Earth hit by brightest gamma-ray burst on record in 1-in-10,000-year event

GRB 221009A may have been produced by the collpase of a black hole.  NASA’s Goddard Space Flight Center.  View gallery – 5 images

Since then, gamma ray bursts have garnered a great deal of scientific attention because of the high-energy events that produce them that provide clues to the nature of the universe.

According to NASA, on 2022 Oct 08, the first sign that a 1-in-10,000-year event was approaching our solar system occurred 20 billion miles away when the deep-space probe Voyager 1’s instruments detected a sudden jump in high-energy particles as the brightest gamma-ray burst ever flew past it to sweep through the inner system 30 hours later, blinding many space-based sensors as their operational limits were overwhelmed for 10 hours.

Diagram of a gamma-ray burster.  NASA’s Goddard Space Flight Center

Findings from NASA’s Fermi Gamma-ray Space Telescope, the Neil Gehrels Swift Observatory, and others identified the source of the burst designated GRB 221009A as coming from a spot in the constellation of Sagitta 1.9 billion years ago at a distance of 2.5 billion light years away. Not only was the burst 70 times brighter than anything before, it also spanned 15 magnitudes of the electromagnetic spectrum from radio to gamma rays.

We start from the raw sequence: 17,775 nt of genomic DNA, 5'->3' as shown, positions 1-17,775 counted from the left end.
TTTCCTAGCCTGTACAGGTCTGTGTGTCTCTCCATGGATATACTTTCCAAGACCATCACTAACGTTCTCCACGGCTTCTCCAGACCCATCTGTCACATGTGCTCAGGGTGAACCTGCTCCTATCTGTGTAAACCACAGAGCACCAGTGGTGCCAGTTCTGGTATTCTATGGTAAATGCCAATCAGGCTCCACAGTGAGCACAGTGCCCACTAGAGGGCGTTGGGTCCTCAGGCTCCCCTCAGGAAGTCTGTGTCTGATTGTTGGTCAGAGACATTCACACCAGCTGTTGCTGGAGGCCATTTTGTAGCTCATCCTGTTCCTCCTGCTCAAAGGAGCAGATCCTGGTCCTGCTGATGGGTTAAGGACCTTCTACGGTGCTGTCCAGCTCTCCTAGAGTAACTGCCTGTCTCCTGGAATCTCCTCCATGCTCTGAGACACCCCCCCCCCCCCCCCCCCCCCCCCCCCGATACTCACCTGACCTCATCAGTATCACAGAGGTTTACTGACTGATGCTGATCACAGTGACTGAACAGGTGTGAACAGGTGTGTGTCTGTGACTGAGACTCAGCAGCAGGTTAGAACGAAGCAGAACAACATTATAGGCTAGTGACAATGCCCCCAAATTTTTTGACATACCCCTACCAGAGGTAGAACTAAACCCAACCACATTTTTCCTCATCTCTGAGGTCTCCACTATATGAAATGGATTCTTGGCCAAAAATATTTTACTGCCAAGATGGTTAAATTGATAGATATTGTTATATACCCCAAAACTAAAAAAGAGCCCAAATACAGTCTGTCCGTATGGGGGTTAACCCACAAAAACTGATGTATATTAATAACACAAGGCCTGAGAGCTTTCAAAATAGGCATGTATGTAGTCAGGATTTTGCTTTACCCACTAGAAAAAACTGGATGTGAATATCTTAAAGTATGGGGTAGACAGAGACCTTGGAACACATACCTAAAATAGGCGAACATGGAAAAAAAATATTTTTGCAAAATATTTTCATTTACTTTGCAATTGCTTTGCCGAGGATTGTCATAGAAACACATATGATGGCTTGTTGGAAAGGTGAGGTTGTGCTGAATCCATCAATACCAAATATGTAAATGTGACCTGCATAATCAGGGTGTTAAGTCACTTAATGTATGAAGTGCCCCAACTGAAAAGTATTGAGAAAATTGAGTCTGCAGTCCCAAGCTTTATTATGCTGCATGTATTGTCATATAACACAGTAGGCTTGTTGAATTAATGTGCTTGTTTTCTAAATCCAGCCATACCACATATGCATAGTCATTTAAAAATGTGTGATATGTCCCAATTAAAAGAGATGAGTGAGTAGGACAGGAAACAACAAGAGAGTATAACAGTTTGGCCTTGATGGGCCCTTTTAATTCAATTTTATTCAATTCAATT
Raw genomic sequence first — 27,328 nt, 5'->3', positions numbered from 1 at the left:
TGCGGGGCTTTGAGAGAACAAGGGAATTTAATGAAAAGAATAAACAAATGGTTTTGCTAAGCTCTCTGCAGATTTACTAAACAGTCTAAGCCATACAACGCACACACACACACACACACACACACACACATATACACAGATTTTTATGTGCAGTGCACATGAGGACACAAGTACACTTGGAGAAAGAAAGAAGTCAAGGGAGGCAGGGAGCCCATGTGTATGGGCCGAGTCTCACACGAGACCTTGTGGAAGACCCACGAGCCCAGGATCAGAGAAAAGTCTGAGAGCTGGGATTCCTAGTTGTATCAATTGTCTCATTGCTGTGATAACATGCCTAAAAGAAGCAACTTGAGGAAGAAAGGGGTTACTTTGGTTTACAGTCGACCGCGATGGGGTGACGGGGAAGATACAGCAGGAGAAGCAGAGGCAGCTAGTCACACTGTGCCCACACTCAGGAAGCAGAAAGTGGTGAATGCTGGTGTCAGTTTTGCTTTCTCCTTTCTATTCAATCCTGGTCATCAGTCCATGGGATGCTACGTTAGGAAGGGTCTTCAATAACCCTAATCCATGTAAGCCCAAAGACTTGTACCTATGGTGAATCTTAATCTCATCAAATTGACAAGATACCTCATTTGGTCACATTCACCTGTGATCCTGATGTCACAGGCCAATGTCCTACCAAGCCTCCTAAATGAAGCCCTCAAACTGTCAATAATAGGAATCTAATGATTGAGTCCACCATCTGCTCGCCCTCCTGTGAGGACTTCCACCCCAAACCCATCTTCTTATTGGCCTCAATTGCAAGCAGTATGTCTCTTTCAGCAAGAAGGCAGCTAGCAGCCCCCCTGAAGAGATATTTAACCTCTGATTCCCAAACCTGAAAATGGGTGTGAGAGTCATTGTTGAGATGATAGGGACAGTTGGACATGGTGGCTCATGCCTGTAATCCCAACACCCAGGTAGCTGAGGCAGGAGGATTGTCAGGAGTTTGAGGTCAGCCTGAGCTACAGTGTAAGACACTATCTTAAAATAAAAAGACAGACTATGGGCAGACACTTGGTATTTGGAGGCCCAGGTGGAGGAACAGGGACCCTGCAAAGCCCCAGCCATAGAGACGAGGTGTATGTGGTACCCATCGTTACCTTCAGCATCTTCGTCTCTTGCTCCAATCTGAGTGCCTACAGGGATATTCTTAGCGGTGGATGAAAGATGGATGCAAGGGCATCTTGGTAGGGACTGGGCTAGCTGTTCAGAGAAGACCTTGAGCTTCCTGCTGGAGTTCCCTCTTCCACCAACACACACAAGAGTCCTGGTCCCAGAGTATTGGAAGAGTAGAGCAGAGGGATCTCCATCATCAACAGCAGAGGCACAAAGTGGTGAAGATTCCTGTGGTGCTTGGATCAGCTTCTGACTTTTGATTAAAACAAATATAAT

Unfortunately, though the source of GRB 221009A has been pinpointed, it turns out to be on a line that goes straight through the centerline of our galaxy, meaning that it is shielded by tens of thousands of light years of gas and dust. This has prevented directly observing the source, but radio waves associated with the burst have penetrated and could remain visible as an afterglow for decades to come.

Gamma-ray brightness of GRB 221009A as opposed to other bursters.  NASA’s Goddard Space Flight Center

The most likely mechanism that produced the burst would be the birth of a black hole as the core of a supermassive star at the end of its life collapsed in on itself, resulting in a supernova and leaving behind a singularity that generates a pair of narrow particle jets in opposite directions at near the speed of light as it absorbs the matter in its vicinity. The shock waves from these jets, in turn, generate gamma rays.

Because the burst came from so close in cosmic terms, it provides a unique opportunity to learn more about the afterglow of such events; the dust clouds that the burst passed through, causing them to deflect detectable X-rays; and the mechanisms of black holes.

The findings were published in The Astrophysical Journal Letters.

The video below shows how a gamma-ray burst develops.


Source: NASA  View gallery – 5 images


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